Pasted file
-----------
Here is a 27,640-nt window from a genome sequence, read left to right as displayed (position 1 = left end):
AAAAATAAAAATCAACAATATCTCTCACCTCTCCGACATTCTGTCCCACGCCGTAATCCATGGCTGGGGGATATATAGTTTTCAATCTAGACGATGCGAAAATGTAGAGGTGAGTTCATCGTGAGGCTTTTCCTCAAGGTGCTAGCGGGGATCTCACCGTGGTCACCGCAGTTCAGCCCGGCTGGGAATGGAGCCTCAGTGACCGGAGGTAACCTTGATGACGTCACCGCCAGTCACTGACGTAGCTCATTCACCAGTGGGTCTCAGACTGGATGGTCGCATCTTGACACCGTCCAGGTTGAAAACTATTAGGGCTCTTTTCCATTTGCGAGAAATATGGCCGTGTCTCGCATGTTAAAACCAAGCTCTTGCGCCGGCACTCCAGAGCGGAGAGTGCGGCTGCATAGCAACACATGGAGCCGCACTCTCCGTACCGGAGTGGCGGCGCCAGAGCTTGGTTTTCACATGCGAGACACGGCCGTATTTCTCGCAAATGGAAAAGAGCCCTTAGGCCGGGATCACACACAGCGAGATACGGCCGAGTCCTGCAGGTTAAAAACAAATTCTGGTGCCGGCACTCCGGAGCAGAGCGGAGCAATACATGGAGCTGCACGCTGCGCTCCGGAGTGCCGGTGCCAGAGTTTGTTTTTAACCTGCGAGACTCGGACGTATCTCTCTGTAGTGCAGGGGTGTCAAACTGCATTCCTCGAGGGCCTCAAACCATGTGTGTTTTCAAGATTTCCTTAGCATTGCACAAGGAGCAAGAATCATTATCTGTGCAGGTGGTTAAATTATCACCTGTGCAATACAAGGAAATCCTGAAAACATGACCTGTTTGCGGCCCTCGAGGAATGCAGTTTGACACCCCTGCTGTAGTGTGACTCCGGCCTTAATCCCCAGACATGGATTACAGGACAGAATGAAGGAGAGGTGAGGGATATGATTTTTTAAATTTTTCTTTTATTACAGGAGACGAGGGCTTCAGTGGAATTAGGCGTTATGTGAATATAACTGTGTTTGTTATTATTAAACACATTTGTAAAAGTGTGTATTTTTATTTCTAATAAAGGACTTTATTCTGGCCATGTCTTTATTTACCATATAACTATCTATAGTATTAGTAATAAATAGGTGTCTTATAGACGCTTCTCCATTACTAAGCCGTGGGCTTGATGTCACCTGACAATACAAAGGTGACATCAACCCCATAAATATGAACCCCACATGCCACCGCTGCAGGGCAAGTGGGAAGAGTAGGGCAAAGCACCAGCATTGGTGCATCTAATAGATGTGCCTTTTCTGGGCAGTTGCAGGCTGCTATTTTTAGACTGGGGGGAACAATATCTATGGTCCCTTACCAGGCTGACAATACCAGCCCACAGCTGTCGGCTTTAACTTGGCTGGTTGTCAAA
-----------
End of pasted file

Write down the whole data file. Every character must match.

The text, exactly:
Here is a 27,640-nt window from a genome sequence, read left to right as displayed (position 1 = left end):
AAAAATAAAAATCAACAATATCTCTCACCTCTCCGACATTCTGTCCCACGCCGTAATCCATGGCTGGGGGATATATAGTTTTCAATCTAGACGATGCGAAAATGTAGAGGTGAGTTCATCGTGAGGCTTTTCCTCAAGGTGCTAGCGGGGATCTCACCGTGGTCACCGCAGTTCAGCCCGGCTGGGAATGGAGCCTCAGTGACCGGAGGTAACCTTGATGACGTCACCGCCAGTCACTGACGTAGCTCATTCACCAGTGGGTCTCAGACTGGATGGTCGCATCTTGACACCGTCCAGGTTGAAAACTATTAGGGCTCTTTTCCATTTGCGAGAAATATGGCCGTGTCTCGCATGTTAAAACCAAGCTCTTGCGCCGGCACTCCAGAGCGGAGAGTGCGGCTGCATAGCAACACATGGAGCCGCACTCTCCGTACCGGAGTGGCGGCGCCAGAGCTTGGTTTTCACATGCGAGACACGGCCGTATTTCTCGCAAATGGAAAAGAGCCCTTAGGCCGGGATCACACACAGCGAGATACGGCCGAGTCCTGCAGGTTAAAAACAAATTCTGGTGCCGGCACTCCGGAGCAGAGCGGAGCAATACATGGAGCTGCACGCTGCGCTCCGGAGTGCCGGTGCCAGAGTTTGTTTTTAACCTGCGAGACTCGGACGTATCTCTCTGTAGTGCAGGGGTGTCAAACTGCATTCCTCGAGGGCCTCAAACCATGTGTGTTTTCAAGATTTCCTTAGCATTGCACAAGGAGCAAGAATCATTATCTGTGCAGGTGGTTAAATTATCACCTGTGCAATACAAGGAAATCCTGAAAACATGACCTGTTTGCGGCCCTCGAGGAATGCAGTTTGACACCCCTGCTGTAGTGTGACTCCGGCCTTAATCCCCAGACATGGATTACAGGACAGAATGAAGGAGAGGTGAGGGATATGATTTTTTAAATTTTTCTTTTATTACAGGAGACGAGGGCTTCAGTGGAATTAGGCGTTATGTGAATATAACTGTGTTTGTTATTATTAAACACATTTGTAAAAGTGTGTATTTTTATTTCTAATAAAGGACTTTATTCTGGCCATGTCTTTATTTACCATATAACTATCTATAGTATTAGTAATAAATAGGTGTCTTATAGACGCTTCTCCATTACTAAGCCGTGGGCTTGATGTCACCTGACAATACAAAGGTGACATCAACCCCATAAATATGAACCCCACATGCCACCGCTGCAGGGCAAGTGGGAAGAGTAGGGCAAAGCACCAGCATTGGTGCATCTAATAGATGTGCCTTTTCTGGGCAGTTGCAGGCTGCTATTTTTAGACTGGGGGGAACAATATCTATGGTCCCTTACCAGGCTGACAATACCAGCCCACAGCTGTCGGCTTTAACTTGGCTGGTTGTCAAA